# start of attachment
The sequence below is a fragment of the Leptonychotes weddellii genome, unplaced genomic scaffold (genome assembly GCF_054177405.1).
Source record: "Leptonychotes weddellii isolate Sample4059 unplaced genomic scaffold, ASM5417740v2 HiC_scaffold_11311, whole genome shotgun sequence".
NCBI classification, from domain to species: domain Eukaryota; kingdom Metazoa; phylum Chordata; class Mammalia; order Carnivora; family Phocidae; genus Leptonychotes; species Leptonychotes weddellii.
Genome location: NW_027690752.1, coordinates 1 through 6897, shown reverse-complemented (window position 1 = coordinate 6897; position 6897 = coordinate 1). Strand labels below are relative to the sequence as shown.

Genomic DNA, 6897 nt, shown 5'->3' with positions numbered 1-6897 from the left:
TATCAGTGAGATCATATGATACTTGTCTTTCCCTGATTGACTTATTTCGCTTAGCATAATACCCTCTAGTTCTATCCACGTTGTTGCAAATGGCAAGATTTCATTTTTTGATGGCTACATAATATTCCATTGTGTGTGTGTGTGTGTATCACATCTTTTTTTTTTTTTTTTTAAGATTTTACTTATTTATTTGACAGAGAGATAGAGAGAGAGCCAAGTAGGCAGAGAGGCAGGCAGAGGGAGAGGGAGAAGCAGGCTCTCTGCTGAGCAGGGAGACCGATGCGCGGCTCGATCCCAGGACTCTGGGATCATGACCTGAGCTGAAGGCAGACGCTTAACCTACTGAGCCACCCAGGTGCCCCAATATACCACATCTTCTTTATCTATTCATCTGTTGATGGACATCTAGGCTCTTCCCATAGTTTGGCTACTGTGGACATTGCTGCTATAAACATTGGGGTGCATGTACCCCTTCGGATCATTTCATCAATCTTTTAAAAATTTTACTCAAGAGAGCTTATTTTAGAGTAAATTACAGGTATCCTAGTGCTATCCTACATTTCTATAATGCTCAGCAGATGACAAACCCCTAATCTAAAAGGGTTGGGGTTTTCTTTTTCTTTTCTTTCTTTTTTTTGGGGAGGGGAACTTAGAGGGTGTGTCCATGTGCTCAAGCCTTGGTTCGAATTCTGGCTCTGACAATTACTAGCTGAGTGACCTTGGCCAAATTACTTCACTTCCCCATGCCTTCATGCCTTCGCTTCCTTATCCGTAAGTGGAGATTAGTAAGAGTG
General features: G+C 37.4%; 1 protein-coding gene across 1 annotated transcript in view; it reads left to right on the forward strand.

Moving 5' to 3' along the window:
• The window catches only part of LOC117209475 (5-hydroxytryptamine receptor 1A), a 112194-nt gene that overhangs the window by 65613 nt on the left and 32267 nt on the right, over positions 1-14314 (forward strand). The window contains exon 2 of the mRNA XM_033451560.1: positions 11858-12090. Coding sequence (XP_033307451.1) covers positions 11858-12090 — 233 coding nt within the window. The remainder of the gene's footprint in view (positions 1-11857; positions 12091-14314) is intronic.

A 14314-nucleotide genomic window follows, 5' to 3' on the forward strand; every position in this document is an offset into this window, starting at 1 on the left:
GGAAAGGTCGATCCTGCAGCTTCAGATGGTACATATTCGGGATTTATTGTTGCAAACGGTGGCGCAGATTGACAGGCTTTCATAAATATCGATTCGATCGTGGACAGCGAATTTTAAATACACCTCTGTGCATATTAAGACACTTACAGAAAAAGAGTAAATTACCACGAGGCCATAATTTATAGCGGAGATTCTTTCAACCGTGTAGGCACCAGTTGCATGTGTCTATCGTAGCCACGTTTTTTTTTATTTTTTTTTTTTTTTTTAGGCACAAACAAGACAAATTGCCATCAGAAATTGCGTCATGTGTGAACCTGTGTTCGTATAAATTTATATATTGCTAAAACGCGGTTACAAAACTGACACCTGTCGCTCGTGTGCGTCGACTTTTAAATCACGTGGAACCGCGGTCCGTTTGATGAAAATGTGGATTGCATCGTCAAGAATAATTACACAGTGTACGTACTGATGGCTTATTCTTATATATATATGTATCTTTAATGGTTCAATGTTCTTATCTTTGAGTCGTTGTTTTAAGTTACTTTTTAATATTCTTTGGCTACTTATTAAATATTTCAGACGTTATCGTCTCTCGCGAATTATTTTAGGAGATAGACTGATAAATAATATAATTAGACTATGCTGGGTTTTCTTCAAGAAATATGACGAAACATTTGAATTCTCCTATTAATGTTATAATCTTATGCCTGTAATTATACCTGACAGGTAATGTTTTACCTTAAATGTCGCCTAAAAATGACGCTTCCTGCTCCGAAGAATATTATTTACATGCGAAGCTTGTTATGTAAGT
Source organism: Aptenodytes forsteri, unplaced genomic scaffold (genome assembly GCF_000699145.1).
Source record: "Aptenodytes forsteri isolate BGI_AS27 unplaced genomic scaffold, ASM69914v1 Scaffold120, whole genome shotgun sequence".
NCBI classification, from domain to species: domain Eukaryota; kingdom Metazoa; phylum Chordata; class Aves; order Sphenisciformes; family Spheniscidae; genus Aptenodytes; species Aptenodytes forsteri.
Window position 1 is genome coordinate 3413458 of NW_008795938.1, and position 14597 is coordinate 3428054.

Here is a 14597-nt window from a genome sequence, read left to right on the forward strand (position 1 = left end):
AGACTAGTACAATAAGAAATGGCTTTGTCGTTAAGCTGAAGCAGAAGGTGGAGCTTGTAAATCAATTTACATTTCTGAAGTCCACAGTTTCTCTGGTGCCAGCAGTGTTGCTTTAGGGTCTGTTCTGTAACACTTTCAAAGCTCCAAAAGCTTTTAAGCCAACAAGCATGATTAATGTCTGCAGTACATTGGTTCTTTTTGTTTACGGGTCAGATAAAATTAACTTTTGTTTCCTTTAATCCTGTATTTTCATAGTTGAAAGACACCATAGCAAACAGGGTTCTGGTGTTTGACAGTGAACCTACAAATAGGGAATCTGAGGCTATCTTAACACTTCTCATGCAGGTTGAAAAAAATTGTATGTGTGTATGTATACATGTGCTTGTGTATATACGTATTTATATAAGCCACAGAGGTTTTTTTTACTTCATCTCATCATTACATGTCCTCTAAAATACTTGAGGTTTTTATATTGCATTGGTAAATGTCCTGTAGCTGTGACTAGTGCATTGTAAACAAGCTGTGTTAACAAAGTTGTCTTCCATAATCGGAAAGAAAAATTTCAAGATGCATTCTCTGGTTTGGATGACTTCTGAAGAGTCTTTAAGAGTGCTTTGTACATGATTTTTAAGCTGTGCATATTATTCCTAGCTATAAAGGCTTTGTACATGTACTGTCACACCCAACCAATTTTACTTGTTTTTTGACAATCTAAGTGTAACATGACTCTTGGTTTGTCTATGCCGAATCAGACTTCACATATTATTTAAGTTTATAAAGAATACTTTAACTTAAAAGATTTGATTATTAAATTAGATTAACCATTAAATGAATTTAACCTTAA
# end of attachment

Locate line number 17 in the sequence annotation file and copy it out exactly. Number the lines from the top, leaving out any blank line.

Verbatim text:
AGACTAGTACAATAAGAAATGGCTTTGTCGTTAAGCTGAAGCAGAAGGTGGAGCTTGTAAATCAATTTACATTTCTGAAGTCCACAGTTTCTCTGGTGCCAGCAGTGTTGCTTTAGGGTCTGTTCTGTAACACTTTCAAAGCTCCAAAAGCTTTTAAGCCAACAAGCATGATTAATGTCTGCAGTACATTGGTTCTTTTTGTTTACGGGTCAGATAAAATTAACTTTTGTTTCCTTTAATCCTGTATTTTCATAGTTGAAAGACACCATAGCAAACAGGGTTCTGGTGTTTGACAGTGAACCTACAAATAGGGAATCTGAGGCTATCTTAACACTTCTCATGCAGGTTGAAAAAAATTGTATGTGTGTATGTATACATGTGCTTGTGTATATACGTATTTATATAAGCCACAGAGGTTTTTTTTACTTCATCTCATCATTACATGTCCTCTAAAATACTTGAGGTTTTTATATTGCATTGGTAAATGTCCTGTAGCTGTGACTAGTGCATTGTAAACAAGCTGTGTTAACAAAGTTGTCTTCCATAATCGGAAAGAAAAATTTCAAGATGCATTCTCTGGTTTGGATGACTTCTGAAGAGTCTTTAAGAGTGCTTTGTACATGATTTTTAAGCTGTGCATATTATTCCTAGCTATAAAGGCTTTGTACATGTACTGTCACACCCAACCAATTTTACTTGTTTTTTGACAATCTAAGTGTAACATGACTCTTGGTTTGTCTATGCCGAATCAGACTTCACATATTATTTAAGTTTATAAAGAATACTTTAACTTAAAAGATTTGATTATTAAATTAGATTAACCATTAAATGAATTTAACCTTAA